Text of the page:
Controversy at Monterey County Vitners and Growers Association
December 27, 2012
In many ways, it's good to be Rhonda Motil.
The executive director of Monterey County Vitners and Growers Association, which was founded around 40 years ago to boost the repute and sales of Monterey grapes, harvests a big salary (well past $150,000 according to two sources), has the opportunity to deploy a P.R. coordinator and a contracted P.R. firm and receives the support that has allowed her to take off the time to have and help raise four kids during her tenure at MCVGA.
But those same reasons are also making it a little difficult to be Motil, as it's giving her critics ammunition to call for her to be more closely reviewed. They also helped inspire longtime association linchpin Scheid Vineyards to leave the organization, as I reported in this week's Edible column, "Bitter Grapes: Disagreement on how to rep county wines leads a founding member of the growers association to quit."
Unfortunately the critics, unlike Scott Scheid, wouldn't go on the record. Motil would—and kinda has to, too—which represents another good news-bad news aspect of the gig. She declined to indicate how much she is paid.
Here are some of her other thoughts:
• "We are a board directed organization. That group of  individuals are the leaders. Any executive director of any nonprofit organization, while they are integrally involved, are at the discretion and guidance of the board. It's the board that guide the industry and the group, with the executive director, and keep it moving forward, as we have effectively done over the last 40 years."
• "The association isn't for everyone. We hope to retain our members, and we have [for the most part], which is one of the reasons we've been so successful."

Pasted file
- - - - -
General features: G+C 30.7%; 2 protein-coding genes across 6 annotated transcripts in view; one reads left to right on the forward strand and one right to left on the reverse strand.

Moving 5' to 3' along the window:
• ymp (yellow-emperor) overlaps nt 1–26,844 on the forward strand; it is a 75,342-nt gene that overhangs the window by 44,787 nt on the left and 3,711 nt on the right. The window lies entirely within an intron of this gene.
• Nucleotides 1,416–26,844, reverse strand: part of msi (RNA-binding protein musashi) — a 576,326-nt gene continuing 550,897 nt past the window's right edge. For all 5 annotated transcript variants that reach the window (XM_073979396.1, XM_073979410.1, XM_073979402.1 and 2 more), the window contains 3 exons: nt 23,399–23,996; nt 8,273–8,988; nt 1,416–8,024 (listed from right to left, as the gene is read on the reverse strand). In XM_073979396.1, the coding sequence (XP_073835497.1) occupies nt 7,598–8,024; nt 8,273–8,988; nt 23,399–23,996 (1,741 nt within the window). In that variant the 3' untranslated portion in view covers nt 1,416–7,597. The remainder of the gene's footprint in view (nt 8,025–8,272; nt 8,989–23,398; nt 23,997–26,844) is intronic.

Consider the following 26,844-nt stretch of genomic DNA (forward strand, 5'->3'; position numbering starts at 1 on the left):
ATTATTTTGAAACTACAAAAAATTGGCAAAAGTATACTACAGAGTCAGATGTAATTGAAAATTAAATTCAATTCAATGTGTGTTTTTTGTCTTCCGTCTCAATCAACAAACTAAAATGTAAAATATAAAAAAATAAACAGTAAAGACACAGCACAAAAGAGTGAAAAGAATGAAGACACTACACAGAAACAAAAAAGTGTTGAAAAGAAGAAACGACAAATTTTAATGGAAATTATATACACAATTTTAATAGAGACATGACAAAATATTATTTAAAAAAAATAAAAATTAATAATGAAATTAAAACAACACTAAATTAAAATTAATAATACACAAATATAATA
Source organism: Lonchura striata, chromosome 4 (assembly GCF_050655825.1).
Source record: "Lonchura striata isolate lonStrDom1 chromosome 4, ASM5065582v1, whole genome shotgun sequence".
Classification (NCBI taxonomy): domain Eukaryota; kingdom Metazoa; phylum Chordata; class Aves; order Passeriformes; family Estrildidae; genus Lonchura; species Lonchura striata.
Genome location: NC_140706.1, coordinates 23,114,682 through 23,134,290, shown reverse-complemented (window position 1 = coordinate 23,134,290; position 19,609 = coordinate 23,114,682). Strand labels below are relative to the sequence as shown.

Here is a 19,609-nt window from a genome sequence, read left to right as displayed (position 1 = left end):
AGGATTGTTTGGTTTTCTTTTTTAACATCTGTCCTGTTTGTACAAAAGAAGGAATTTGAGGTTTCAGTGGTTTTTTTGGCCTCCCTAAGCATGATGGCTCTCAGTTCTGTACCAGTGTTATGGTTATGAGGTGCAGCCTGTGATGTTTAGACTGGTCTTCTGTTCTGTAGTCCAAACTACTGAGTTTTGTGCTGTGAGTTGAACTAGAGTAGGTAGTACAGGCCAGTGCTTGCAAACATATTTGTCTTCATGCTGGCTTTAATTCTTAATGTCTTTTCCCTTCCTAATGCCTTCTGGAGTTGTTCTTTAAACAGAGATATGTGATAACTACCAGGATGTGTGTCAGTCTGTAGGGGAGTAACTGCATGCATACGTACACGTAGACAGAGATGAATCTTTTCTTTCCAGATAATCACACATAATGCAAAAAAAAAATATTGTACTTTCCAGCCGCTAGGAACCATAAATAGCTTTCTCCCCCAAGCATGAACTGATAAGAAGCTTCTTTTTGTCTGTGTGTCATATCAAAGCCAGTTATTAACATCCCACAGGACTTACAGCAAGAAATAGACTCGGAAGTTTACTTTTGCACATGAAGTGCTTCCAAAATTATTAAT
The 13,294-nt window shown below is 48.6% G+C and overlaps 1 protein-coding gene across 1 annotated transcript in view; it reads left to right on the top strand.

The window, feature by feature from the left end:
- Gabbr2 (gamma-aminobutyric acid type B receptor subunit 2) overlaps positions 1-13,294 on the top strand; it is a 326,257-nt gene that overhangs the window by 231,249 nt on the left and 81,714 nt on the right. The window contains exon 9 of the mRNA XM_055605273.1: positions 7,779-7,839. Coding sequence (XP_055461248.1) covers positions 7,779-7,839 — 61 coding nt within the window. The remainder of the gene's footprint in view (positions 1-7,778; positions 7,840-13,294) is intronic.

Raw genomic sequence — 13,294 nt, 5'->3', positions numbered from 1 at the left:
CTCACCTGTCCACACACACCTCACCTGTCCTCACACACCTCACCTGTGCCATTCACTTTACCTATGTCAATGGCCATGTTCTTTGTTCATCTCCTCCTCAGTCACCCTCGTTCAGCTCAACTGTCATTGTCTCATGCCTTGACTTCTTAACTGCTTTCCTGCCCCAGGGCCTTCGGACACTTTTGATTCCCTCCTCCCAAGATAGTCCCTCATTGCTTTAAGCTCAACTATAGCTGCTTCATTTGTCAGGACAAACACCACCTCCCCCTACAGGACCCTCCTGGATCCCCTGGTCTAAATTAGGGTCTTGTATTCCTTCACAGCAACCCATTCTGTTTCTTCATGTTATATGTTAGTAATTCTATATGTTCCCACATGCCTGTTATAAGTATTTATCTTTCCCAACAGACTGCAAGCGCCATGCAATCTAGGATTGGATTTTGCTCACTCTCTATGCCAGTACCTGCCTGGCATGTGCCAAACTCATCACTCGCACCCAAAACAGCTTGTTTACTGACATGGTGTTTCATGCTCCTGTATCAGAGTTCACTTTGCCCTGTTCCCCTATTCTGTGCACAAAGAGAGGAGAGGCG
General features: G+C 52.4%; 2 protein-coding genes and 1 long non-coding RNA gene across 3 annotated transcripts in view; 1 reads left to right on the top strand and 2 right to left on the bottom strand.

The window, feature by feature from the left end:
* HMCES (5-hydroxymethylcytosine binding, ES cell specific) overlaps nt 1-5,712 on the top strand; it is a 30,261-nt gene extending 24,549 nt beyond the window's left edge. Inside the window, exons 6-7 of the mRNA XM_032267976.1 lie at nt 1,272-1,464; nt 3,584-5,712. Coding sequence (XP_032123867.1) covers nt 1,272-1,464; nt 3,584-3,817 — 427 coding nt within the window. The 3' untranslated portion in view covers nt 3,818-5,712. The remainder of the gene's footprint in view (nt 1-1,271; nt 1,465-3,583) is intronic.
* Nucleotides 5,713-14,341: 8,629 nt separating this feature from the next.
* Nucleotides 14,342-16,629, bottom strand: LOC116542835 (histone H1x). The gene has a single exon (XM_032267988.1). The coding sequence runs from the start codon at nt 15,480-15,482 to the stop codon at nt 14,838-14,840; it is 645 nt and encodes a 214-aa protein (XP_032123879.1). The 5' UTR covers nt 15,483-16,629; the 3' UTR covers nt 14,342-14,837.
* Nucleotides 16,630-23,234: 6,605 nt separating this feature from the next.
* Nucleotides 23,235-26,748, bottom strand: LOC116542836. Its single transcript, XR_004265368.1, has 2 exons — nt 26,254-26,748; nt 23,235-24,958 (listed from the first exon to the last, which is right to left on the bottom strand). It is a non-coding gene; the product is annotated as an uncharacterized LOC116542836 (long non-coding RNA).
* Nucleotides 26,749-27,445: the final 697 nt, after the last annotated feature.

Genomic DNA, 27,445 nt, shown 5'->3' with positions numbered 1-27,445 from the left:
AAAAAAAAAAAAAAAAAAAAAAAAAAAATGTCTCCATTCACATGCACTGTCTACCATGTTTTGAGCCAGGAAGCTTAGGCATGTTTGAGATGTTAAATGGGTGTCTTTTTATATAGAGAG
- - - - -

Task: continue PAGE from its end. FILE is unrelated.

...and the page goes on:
• "If [members] have an issue, the proper forum is to bring them to their peers at the association."
• "In terms of competitiveness with the industry, the rates we pay staff and key contractors, we have assessed those repeatedly. Each time they come back and reflect well on our salaries…Current staff has been there 10 years."
Motil also had her P.R. firm's chief, Linda Parker-Sanpei, relay some results from a strong 2012 campaign:
• The results of an independent study conducted in 2012 showed that a remarkable 33.8 percent of respondents recognized Monterey as a viticulture region, up from 5 percent in 2008. Our region is recognized internationally as Rhonda traveled to key Asian markets this fall to promote the region with the Wine Institute. We additionally witnessed an increase in varietal prices for harvest 2012.
• Five of the top five Monterey red varietals experienced increases in price per ton from 2010 to 2011. The leading varietal, Pinot Noir, had a $283 increase in price per ton.
• Four of the top five Monterey white varietals experienced increases in prices per ton from 2010 to 2011. The leading varietal, Chardonnay, had a $166 increase in price per ton.
• The number of tasting rooms in Monterey County has increased by 40 percent over the past 18 months.
• According to recent Monterey County Convention & Visitors Bureau research, wine has now become a 46.5 percent factor in influencing a tourist’s decision to visit Monterey.
• Some 170 out of every 1,000 Monterey visitors were aware of, and participated in, wine tasting in 2009. In 2011, this increased to 210 out of every 1,000 visitors, a gain of 23 percent.
• Many successful member events occurred this year, including the sold-out Winemakers Celebration held at Carmel’s Barnyard in August. The event was rated 9 out of 10 for member satisfaction, on-site wine sales were strengthened over the previous year, and the event profits neared $50,000.
• Over $150,000 in independent grant funds were used to maximize membership dollars for marketing tools, projects, and programs that support the industry.
• Unique visitors to the MontereyWines.org website increased by 220 percent over the past two years. The total number of visitors has increased 238 percent.
• The volume of new visits has consistently increased over the past two years at an average rate of 75 percent.